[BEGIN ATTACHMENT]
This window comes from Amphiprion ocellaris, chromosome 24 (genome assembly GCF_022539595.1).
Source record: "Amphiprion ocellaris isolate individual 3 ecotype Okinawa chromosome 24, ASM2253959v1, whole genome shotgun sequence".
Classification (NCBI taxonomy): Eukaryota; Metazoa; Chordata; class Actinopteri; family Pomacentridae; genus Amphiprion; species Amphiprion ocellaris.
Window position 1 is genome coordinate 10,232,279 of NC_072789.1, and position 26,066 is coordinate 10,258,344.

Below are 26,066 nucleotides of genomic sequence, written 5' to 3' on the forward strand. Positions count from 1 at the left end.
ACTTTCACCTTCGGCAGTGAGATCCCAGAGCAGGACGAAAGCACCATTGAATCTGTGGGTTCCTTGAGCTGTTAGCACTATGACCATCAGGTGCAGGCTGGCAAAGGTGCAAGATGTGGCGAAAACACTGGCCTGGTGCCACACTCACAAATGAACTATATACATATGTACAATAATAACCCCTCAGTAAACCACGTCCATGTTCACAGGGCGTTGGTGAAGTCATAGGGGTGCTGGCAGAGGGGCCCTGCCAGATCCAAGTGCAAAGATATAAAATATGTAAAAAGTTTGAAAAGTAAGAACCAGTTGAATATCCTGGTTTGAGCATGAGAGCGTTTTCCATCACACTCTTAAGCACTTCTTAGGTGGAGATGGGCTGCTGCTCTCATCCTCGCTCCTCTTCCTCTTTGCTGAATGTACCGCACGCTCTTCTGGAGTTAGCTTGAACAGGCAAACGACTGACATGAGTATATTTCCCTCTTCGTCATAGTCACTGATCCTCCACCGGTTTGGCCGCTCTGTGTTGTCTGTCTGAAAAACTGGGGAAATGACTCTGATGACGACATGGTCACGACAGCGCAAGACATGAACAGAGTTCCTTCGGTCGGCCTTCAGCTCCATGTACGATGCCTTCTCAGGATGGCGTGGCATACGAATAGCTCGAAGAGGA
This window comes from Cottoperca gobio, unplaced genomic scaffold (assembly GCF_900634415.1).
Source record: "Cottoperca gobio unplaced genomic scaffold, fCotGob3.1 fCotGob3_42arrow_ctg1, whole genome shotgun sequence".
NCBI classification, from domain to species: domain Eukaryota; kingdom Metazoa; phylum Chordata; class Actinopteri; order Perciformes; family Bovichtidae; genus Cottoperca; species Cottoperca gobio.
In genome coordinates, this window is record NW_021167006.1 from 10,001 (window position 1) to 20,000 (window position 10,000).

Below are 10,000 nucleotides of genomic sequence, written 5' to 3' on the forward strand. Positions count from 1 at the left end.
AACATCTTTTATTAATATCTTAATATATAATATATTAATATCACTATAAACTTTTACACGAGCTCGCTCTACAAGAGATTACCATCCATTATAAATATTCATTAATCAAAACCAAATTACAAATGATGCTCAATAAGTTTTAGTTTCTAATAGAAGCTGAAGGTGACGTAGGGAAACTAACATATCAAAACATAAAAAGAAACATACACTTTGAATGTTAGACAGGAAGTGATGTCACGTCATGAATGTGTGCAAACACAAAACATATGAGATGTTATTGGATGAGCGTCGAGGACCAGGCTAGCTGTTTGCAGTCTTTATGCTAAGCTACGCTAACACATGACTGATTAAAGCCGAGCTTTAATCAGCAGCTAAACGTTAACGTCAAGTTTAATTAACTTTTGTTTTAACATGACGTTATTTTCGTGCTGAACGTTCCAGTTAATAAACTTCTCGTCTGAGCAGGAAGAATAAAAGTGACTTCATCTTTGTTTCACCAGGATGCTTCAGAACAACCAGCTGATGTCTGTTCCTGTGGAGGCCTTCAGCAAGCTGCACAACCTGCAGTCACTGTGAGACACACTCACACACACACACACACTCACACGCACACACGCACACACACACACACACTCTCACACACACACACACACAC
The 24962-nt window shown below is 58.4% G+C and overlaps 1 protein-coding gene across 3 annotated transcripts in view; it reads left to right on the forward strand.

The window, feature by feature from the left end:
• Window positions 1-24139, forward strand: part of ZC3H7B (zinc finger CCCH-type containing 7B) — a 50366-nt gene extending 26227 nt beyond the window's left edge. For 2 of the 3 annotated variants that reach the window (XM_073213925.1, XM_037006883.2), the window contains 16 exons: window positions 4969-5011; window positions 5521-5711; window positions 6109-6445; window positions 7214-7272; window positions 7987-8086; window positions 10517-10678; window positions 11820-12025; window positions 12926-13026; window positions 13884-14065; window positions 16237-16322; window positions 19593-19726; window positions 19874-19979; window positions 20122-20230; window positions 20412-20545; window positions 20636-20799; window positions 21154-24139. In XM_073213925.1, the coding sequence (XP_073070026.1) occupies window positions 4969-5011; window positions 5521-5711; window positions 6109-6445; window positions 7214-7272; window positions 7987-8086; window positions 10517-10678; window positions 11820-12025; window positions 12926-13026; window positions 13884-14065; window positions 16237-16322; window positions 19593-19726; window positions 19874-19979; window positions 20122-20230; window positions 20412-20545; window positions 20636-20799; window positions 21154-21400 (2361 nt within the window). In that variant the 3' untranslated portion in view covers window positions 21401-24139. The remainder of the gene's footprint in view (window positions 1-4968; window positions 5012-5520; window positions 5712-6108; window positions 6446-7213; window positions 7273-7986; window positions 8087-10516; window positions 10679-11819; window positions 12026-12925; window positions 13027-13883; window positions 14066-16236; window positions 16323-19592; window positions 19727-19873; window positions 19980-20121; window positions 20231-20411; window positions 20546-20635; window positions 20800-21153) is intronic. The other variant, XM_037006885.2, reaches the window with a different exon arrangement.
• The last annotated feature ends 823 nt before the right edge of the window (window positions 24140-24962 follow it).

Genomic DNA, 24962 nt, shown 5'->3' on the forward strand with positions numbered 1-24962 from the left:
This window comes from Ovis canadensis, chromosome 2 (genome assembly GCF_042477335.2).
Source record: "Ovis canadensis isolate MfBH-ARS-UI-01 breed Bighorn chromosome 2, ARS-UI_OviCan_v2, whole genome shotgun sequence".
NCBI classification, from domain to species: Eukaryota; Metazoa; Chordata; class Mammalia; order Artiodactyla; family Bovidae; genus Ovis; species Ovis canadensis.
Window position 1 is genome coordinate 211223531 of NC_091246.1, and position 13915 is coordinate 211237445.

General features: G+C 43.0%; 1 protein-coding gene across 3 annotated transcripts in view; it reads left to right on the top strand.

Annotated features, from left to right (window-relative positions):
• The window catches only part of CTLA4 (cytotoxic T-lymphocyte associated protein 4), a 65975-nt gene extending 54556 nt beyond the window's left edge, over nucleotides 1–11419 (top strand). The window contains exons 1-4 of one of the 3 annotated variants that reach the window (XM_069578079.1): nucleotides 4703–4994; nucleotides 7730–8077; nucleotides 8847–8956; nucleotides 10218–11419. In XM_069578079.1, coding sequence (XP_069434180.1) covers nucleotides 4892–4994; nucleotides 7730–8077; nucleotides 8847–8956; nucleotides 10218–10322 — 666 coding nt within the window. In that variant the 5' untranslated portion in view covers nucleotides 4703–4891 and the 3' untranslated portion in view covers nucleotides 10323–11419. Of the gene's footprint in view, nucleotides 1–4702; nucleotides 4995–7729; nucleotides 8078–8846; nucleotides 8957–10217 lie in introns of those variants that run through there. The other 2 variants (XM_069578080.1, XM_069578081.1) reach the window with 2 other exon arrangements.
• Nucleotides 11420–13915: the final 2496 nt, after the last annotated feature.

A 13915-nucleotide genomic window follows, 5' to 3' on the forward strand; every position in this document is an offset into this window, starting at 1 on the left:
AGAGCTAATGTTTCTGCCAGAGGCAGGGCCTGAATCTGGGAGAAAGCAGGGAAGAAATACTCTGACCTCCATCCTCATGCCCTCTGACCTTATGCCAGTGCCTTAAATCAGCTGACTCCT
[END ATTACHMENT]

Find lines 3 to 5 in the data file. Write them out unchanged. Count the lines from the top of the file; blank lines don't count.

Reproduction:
Classification (NCBI taxonomy): Eukaryota; Metazoa; Chordata; class Actinopteri; family Pomacentridae; genus Amphiprion; species Amphiprion ocellaris.
Window position 1 is genome coordinate 10,232,279 of NC_072789.1, and position 26,066 is coordinate 10,258,344.

Below are 26,066 nucleotides of genomic sequence, written 5' to 3' on the forward strand. Positions count from 1 at the left end.